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Chi Hack Night stands with the Black Lives Matter movement

Published on Jun 6, 2020 by The Chi Hack Night Board of Directors

Summary of our conversations for Chi Hack Night’s 400th Episode
Summary of our conversations for Chi Hack Night’s 400th Episode

Chi Hack Night stands in solidarity with the Black Lives Matter movement. We commit to the fight to end systemic racism and injustice.

For real system change to be achieved, we cannot remain silent or on the sidelines. We must also take this time to listen, reflect and learn while also having our voice heard as part of a broader movement. We must not only commit to not be racist, but to be actively anti-racist - to speak out and act when we see racism, and to make changes within our own organizations and personal lives, seeking to fundamentally transform institutions of systemic opression and to root out default white culture that permeates our society. We seek to celebrate and affirm the multiplicity of perspectives, stories and peoples essential to the weaving of a more equitable American fabric.

We must also acknowledge the role that technology and the broader tech community continues to play in reinforcing and even expanding the impact of existing racial biases. Technology is political. What we choose to build, who builds it and the design choices we make are all political decisions, regardless of our intention or lack thereof. We must recognize this and do the hard work to address these realities accordingly.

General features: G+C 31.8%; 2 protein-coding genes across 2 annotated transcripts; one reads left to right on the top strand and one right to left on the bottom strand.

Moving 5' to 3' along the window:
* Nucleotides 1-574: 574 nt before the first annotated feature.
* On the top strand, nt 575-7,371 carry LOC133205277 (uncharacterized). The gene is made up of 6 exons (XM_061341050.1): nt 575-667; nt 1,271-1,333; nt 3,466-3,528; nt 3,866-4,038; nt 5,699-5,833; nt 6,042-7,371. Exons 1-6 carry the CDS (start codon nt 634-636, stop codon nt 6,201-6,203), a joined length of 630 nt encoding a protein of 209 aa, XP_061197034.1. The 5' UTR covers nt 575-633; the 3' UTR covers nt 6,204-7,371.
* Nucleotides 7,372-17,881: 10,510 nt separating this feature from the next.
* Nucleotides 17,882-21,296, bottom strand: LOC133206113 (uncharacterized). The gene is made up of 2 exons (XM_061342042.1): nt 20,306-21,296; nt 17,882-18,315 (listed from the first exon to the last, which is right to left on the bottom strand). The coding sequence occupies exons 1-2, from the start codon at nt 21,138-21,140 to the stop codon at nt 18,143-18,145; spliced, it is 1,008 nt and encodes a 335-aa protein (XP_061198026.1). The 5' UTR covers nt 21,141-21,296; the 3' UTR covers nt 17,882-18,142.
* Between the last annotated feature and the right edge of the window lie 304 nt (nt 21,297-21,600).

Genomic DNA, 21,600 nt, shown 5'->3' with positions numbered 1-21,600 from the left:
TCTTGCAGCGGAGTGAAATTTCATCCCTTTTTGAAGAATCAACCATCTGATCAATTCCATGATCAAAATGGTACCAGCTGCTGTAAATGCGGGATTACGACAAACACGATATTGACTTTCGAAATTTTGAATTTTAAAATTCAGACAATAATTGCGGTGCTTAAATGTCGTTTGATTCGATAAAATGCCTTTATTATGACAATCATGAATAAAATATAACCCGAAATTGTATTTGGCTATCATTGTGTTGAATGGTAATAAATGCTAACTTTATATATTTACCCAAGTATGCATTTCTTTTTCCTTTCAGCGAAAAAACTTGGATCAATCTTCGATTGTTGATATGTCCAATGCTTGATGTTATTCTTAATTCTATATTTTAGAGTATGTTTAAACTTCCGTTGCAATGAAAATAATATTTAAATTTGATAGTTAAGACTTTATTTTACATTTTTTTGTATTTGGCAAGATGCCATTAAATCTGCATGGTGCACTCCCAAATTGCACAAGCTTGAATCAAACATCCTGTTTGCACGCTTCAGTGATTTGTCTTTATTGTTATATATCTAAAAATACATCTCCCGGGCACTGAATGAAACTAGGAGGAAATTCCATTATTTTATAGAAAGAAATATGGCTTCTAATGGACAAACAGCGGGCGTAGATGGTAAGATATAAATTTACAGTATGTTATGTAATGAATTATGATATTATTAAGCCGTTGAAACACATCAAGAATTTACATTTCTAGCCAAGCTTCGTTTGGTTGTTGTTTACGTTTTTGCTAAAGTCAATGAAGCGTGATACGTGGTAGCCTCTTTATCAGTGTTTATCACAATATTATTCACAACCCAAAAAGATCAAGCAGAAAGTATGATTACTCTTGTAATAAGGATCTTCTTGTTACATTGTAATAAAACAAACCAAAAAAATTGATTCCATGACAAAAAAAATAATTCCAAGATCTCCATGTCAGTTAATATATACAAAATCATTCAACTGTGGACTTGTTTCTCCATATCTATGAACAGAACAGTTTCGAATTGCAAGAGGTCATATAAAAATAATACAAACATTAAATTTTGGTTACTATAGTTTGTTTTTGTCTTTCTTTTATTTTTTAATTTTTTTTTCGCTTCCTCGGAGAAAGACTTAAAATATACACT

If you’re looking for information or resources on how to take action, there are many ways to help depending on your resources, ability and context. These are some of the local organizations that are leading the movement for black lives here in Chicago:

Reflecting on our 400th episode

For our 400th episode, we hosted a remote group conversation on Actions Towards Racial Justice. Over 40 participants attended. We broke out into smaller, facilitated groups to have a focused conversation on three main questions:

  • Check-in: how are you doing? How are you feeling?
  • Which of the elements of white supremacy can you identify in your life and in the current media and narrative of the protests?
  • What actions, if any, are you planning to take after this conversation? It could be donating to an advocacy group, reading a book by a black author, checking in on and supporting your friends, committing to make change at your company or neighborhood, or something else.

The larger group then reconvened and the smaller groups took turns sharing what they discussed. Many participants expressed anger, fear, grief, mourning and frustration, but also hope.

We will be continuing to bring people together to have these vital conversations and to challenge each other to remain accountable. At Chi Hack Night, we commit to continuing to host diverse speakers, encourage attendees and members to support racial equity, spotlight civic tech’s role and potential for harm and deepen our own diversity, equity and inclusion efforts.


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